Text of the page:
DETROIT (AP) — Despite taking on a large chunk of a costly electric vehicle recall, General Motors posted $2.54 billion in net revenue in the second quarter, up 52% ​​from a year earlier.

Continued strong vehicle sales and pricing, as well as cost cuts, led to a better-than-expected quarter. The Detroit automaker on Tuesday raised its full-year financial guidance on one condition: It can negotiate union labor contracts without a strike.

Chief Financial Officer Paul Jacobson told reporters that customers paid about $1,600 more per vehicle last quarter than they did in January through March, with an average US sale price of $52,000. Discounts and inventory held steady as the company sold 19% more vehicles than a year ago in the US, its most profitable market.

“We have had the ability, the will and the ability to remain disciplined in our pricing and incentives,” Jacobson said. “So while a lot of our competitors are moving prices a lot, ours have been very consistent,” reflecting strong consumer demand, he said.

GM raised its guidance for the full year for the second straight quarter, saying it will post net income of between $9.3 billion and $10.7 billion. It previously predicted $8.4 billion to $9.9 billion.

It also boosted the guidance for another $1 billion in cost savings that Jacobson said GM had found, on top of the $2 billion the company previously promised for the full year. The savings came through lower salaried employee expenses due to 5,000 workers accepting acquisitions, as well as marketing savings and reductions in administrative costs and vehicle manufacturing complexity.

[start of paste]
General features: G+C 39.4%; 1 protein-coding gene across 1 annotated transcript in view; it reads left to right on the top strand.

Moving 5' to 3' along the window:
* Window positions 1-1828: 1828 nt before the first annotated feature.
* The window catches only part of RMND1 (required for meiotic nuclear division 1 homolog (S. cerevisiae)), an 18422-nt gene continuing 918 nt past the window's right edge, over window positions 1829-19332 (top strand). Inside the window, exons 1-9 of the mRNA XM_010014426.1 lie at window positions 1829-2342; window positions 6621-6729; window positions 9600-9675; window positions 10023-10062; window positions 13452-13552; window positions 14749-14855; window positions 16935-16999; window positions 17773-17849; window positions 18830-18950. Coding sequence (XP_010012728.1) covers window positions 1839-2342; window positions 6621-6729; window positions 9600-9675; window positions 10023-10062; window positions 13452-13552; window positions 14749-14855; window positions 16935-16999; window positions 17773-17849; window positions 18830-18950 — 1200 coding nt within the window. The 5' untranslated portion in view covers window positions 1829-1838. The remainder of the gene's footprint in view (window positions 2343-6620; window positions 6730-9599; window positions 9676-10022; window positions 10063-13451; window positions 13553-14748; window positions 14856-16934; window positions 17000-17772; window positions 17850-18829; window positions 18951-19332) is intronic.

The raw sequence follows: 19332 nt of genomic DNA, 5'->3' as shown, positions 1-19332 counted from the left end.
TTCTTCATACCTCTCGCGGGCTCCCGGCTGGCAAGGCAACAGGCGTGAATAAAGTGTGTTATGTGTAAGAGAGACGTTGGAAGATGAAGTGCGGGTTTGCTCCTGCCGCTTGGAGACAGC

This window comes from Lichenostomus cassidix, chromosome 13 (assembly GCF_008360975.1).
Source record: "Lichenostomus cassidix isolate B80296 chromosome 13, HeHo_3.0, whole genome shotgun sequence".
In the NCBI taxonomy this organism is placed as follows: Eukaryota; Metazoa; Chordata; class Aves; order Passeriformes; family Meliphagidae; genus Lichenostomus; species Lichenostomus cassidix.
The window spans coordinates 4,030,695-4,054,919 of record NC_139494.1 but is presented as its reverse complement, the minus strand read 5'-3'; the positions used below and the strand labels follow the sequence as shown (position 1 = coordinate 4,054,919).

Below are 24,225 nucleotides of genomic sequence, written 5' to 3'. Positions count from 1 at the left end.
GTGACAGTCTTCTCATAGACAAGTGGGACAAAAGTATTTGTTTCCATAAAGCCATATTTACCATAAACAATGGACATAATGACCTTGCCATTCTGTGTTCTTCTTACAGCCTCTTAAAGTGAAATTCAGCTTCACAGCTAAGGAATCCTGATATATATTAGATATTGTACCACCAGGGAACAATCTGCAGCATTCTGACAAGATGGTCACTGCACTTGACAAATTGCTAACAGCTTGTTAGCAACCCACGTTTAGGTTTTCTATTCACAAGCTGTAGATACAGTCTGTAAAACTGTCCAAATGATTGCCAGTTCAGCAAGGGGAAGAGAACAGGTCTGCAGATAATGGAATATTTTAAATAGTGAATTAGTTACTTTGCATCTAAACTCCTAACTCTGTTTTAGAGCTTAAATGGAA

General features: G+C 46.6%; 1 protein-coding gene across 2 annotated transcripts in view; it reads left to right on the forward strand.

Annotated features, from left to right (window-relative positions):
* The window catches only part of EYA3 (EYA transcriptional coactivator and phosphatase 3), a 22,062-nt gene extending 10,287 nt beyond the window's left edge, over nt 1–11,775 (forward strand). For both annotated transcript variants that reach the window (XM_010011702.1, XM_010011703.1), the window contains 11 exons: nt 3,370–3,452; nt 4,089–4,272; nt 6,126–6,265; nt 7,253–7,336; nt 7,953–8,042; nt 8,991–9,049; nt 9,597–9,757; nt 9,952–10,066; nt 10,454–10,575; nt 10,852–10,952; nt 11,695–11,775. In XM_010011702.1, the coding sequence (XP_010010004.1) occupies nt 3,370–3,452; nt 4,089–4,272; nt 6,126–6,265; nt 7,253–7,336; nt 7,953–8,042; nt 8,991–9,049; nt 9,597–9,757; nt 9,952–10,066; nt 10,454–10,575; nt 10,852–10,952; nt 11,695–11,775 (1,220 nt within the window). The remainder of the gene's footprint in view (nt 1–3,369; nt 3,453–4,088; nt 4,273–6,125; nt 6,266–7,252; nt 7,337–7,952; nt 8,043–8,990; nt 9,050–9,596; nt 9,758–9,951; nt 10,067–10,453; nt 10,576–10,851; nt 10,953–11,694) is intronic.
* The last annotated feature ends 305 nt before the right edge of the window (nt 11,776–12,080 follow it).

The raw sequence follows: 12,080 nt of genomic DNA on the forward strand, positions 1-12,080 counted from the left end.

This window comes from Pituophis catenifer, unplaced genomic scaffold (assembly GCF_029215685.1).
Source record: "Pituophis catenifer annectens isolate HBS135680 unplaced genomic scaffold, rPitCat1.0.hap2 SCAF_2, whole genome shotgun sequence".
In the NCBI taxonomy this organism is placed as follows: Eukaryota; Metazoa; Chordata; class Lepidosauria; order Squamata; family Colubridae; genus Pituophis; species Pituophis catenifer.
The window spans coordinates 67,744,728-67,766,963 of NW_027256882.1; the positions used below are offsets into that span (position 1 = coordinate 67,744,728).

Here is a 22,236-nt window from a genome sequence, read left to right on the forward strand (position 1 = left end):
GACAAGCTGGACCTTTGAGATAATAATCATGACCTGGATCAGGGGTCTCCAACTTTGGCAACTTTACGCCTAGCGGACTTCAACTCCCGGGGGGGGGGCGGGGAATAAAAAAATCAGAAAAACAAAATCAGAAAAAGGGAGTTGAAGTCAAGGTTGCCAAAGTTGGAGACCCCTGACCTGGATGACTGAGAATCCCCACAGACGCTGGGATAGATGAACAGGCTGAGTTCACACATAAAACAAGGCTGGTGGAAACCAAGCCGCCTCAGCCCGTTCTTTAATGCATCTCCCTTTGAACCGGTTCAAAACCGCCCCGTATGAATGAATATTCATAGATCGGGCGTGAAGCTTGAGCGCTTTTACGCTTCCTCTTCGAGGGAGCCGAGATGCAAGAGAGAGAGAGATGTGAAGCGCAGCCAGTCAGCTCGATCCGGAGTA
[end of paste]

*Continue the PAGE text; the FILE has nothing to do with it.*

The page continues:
The company took a one-time charge of $792 million as it took on more than the $1.9 billion cost of the recall of Chevrolet Bolt electric vehicles because they could catch fire due to battery manufacturing defects.

Jacobson said GM took extraordinary measures to care for Bolt owners by allowing them to trade in their cars and offer vehicles on loan until the provider, LG Energy Solution, had replacement batteries available. The recall announced in 2021 covered around 142,000 vehicles.

Excluding one-off items, GM said it earned $1.91 a share, beating Wall Street’s estimate of $1.87. Revenue of $44.75 billion far exceeded analysts’ estimate of $42.13 billion, according to data provider FactSet.

The company also said it met an internal goal of producing 50,000 electric vehicles in North America in the first half of the year. With battery cell production and vehicle assembly increasing, GM now expects to build around 100,000 EVs in the second half of the year.

GM has set a goal of making only electric passenger cars by 2035. It has committed to having 30 electric vehicle models on sale worldwide by 2025.

GM also said the cost savings allowed it to lower the upper end of its capital spending projection this year. The company now expects to spend $11 billion to $12 billion, down from $11 billion to $13 billion.

Hitting the numbers in its financial forecast may be difficult because the company is in the midst of what is expected to be contentious negotiations with autoworkers in the US and Canada.

United Auto Workers President Shawn Fain, who represents some 43,000 U.S. factory workers, has told members they are prepared to make big gains in contract negotiations this year, but they must be prepared to strike against profitable auto companies.

The contracts between the three Detroit automakers and GM, Stellantis and Ford expire at 11:59 pm on September 15.

Fain says the union wants increases in the cost of living and overall wages, an end to the tiers of workers earning different wages, the restoration of pensions for all workers and other items. The company is wary of increasing its spending as it ramps up to spend billions developing electric vehicles.

Chief Executive Officer Mary Barra said the company has a long history of negotiating fair contracts. “Our goal this time is no different,” she wrote.

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